Semiconductor nanolasers, as a frontier subject has drawn a great deal of attention over the past decade. Semiconductor nanolasers are compatible with on-chip integrations towards the ultimate realization of photonic integrated circuits. However, innovative approaches are strongly required to overcome the limitation of lattice-mismatch issues. In this dissertation, two alternative approaches are employed to overcome the lattice-mismatch issues. i) By taking advantage of nanowires or nanobelts techniques, flexibility in bandgap engineering has been greatly expanded, resulting in the nanolasers with wide wavelength coverage and tunability. Simultaneous two-color lasing in green and red is firstly achieved from monolithic cadmium sulfide selenide nanosheets. The wavelength separation is up to 97 nm at room temperature, larger than the gain bandwidth of a single semiconductor material in the visible wavelength range. The strategies adopted for two-color lasers eventually leads to the realization of simultaneous red, green and blue lasing and white lasing from a single zinc cadmium sulfide selenide nanosheet with color tunability in the full visible range, making a major milestone in the ultimate solution of laser illumination and laser display. In addition, with the help of nanowire techniques, material emission has been extended to mid-infrared range, enabling lasing at ~3µm from single lead sulfide subwavelength wires at 180 K. The cavity volume of the subwavelength laser is down to 0.44 λ3 and the wavelength tuning range is over 270 nm through the thermo-optic mechanism, exhibiting considerable potentials for on-chip applications in mid-infrared wavelength ranges. ii) By taking advantage of membrane transfer techniques, heterogeneous integration of compound semiconductor and waveguide material becomes possible, enabling the successful fabrication of membrane based nano-ring lasers on a dielectric substrate. Thin membranes with total thickness of ~200nm are first released from the original growth substrate and then transferred onto a receiving substrate through a generally applicable membrane transfer method. Nano-ring arrays are then defined by photolithography with an individual radius of 750 nm and a radial thickness of 400-500 nm. As a result, single mode lasing is achieved on individual nano-ring lasers at ~980 nm with cavity volumes down to 0.24 λ3, providing a general avenue for future heterogeneous integration of nanolasers on silicon substrates.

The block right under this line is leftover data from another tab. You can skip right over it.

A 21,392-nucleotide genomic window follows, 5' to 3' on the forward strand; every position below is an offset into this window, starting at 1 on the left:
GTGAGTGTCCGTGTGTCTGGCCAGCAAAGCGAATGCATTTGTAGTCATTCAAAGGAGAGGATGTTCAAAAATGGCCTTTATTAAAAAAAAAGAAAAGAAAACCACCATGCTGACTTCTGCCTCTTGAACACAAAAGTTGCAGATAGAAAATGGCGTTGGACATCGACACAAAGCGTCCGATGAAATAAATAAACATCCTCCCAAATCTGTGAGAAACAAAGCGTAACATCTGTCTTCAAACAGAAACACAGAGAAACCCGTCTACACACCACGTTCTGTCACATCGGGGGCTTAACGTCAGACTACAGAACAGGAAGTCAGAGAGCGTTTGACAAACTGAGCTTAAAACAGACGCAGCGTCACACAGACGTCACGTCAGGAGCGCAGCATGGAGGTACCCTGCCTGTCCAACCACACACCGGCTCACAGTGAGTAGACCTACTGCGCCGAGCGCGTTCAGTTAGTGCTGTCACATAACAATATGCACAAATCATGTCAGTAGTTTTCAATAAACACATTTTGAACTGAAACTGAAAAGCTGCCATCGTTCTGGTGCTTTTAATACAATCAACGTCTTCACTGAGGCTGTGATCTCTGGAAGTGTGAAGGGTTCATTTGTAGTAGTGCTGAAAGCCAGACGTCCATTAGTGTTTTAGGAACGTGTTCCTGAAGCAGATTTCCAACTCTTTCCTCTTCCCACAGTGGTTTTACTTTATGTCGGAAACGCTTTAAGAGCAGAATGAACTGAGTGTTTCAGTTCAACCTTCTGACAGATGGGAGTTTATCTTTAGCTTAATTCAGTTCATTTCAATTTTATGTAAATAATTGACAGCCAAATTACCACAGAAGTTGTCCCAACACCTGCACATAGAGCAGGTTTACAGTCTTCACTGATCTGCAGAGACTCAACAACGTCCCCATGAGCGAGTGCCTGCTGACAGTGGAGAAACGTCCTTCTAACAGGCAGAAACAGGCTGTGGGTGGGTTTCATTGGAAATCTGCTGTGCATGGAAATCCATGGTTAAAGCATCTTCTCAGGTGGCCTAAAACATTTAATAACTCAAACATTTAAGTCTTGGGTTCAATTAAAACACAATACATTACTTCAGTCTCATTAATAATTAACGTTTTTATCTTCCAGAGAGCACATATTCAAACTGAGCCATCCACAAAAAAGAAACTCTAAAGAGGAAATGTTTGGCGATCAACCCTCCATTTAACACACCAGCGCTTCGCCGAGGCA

Light Emitting Diodes even with their longer life, robust build and low power consumption, they are still plagued by some problems the most significant of which are the current droop and thermal droop. Current droop causes a lowering in the Internal Quantum Efficiency with increased current injection while thermal droop lowers the whole Internal Quantum Efficiency curve with increase in temperature. The focus here was understanding effects of thermal droop and develop a method to control it.